The second wave and the youth revolution

Between the end of the 1970’s and the first years of the 1980’s, a group of young winemakers  appeared on the scene; their guiding light was Mario Schiopetto. The world was getting bigger and new restaurant trends and fresh culinary tendencies were establishing themselves in Italy. In the wake of this arrived the great French white wines. These young growers understood that the frontiers of quality could be pushed back further, and maybe due to that innate spirit of contradiction that exists between fathers and sons, for the first time it was they who began to look towards France.

They began to question two of the founding pillars of the renaissance of Friuli white wines. On travelling to France, they discovered low-tech production facilities and excellent wines. They began to conceive a revolt against the medicalized, Germanic-derived approach, asking themselves if it was right to treat wine as a chronically sick patient. The second idea, which was totally new, was that it was possible to modify the way that vines were grown. The first revolution basically took place in the cellars. Initially, it was thought that viticulture, being so wrapped in tradition, was impossible to change, that it was an immutable entity at the mercy of land and weather, while nobody realized how in the meantime that tradition was being eroded by the effects of a modernity devoid of knowledge and therefore out of control and futureless, the modernity represented by the Fiat 312 and the Professors.

In reality, that tradition which had been drained of all meaning through its loss of dignity and the conscious actions of its protagonists turned out to be a betrayal. The young pioneers discovered other vineyards, other ways to train the vines and they asked themselves whether the existing methods could be overtaken. The vineyards became open-air laboratories. The Grand Old Man of the Collio, the Count of Attems, once more sensed the winds of progress and complied with the demands of the new generation and understood that a wine’s unique character has its origin in the fields; he made the right choice. He channeled the limited resources of the Consortium and founded the Collio Winemaking Technical Service.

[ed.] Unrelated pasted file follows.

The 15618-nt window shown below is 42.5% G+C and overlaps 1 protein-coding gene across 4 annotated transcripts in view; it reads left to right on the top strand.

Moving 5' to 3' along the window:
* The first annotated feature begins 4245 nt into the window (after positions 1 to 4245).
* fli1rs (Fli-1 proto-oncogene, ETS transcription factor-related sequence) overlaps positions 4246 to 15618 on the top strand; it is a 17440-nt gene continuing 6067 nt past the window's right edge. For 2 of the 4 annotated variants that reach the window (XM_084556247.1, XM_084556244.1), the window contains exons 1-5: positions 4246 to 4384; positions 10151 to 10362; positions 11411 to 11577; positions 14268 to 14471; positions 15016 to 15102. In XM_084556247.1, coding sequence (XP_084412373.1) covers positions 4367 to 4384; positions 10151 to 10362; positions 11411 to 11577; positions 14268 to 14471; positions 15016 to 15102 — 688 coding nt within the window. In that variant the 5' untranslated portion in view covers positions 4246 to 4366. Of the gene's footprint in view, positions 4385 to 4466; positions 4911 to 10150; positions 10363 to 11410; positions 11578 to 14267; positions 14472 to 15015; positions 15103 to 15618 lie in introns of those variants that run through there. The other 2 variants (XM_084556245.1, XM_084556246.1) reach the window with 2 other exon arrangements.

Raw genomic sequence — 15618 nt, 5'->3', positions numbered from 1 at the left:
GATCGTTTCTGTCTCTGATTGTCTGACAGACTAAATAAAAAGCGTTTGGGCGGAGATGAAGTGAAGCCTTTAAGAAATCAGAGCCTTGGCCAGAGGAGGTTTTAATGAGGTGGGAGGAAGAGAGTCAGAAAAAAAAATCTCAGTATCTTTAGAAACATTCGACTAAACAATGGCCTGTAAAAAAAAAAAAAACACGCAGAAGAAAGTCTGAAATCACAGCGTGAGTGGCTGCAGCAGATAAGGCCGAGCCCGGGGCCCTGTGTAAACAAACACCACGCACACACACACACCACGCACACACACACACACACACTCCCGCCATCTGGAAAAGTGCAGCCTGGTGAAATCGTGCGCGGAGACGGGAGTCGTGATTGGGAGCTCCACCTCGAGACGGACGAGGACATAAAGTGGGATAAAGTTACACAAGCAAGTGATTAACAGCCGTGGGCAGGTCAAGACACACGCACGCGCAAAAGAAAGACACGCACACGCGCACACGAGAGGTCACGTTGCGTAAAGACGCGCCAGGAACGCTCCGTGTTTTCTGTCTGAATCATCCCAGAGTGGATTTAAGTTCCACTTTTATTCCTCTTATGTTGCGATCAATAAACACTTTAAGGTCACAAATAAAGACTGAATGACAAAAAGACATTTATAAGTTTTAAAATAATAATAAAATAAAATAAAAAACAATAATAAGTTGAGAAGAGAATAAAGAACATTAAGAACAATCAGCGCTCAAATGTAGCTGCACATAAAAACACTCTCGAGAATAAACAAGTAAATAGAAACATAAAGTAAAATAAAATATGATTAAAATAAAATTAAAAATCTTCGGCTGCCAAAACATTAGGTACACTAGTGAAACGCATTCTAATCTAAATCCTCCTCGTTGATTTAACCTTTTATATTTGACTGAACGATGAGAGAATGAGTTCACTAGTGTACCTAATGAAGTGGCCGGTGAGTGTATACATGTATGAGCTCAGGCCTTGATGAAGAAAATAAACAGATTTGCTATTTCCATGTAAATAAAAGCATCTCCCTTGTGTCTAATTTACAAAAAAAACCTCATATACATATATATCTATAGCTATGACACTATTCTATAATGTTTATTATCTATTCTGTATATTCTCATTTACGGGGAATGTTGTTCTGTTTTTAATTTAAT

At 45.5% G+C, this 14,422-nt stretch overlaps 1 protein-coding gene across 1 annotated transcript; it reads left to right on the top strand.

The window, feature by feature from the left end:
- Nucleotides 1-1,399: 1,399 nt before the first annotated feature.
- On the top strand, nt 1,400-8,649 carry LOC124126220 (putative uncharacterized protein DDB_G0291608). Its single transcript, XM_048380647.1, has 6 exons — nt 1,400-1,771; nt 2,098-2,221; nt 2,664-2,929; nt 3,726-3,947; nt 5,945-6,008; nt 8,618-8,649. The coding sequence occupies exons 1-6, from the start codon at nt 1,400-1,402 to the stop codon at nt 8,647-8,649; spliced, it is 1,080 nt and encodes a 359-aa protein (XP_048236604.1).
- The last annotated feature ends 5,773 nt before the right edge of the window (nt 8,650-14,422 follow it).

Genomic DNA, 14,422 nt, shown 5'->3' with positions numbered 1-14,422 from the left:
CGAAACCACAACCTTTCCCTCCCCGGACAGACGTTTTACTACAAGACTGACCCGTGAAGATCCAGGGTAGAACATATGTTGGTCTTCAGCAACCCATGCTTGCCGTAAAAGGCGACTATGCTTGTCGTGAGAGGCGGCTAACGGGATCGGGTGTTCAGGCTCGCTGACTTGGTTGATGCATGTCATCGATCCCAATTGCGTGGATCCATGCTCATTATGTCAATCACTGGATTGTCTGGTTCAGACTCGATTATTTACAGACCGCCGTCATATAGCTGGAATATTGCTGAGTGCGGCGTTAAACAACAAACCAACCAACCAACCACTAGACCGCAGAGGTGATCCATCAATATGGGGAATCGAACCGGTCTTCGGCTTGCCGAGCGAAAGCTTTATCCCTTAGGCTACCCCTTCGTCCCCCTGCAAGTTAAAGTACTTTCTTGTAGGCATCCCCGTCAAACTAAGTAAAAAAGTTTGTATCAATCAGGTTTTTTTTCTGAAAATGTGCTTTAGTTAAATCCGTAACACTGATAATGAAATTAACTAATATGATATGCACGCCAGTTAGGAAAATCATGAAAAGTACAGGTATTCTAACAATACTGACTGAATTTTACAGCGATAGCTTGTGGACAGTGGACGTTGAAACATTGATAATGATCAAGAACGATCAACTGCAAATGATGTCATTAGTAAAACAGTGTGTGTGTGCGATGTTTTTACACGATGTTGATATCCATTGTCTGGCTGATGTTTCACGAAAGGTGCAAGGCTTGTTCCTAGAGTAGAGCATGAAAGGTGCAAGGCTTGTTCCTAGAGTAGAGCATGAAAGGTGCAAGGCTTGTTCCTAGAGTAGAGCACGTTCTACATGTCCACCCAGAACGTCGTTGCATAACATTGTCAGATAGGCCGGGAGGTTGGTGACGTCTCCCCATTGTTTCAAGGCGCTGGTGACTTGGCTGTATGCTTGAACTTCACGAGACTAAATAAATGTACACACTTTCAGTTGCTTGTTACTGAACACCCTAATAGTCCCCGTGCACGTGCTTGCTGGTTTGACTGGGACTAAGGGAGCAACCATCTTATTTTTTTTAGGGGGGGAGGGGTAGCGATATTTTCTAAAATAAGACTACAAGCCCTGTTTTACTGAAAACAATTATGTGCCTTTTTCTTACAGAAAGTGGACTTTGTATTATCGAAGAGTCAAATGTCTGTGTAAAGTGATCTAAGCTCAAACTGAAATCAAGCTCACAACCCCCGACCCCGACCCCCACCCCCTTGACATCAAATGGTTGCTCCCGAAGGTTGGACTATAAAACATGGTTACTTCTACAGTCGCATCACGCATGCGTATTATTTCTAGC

Tired of taking lessons from inexpert people, a new method was introduced in the Consortium. They studied those local production models which were successful, and worked on their internal logic. They compared themselves with other producers, attempting to make the most out of the knowledge they supplied, and starting out from their needs, new consistent models were worked on, including travelling abroad to find the more highly evolved versions of our old viticulture methods, those which were used before the arrival of the “Professors”; this was a new approach to learning. After a series of successive attempts, a new way of cultivating grape vines came into existence which spread first throughout the Collio and later much farther beyond the confines of the area. All of this went towards stopping the ongoing destruction; the very French concept that the best wine comes from the oldest vines became widely established. Furthermore it began to lend a new shape to the Collio landscape; closely spaced rows, narrow terraces, slopes which again follow the natural flow of the land, lightweight wooden support poles and an abundant growth of grass beneath the vines. 

The growers, now with a newly-acquired dignity thanks to the first successful wine production, regained control of their own vineyards and the hillsides regained their beauty. In this way, they also unwittingly revived a connection to the past.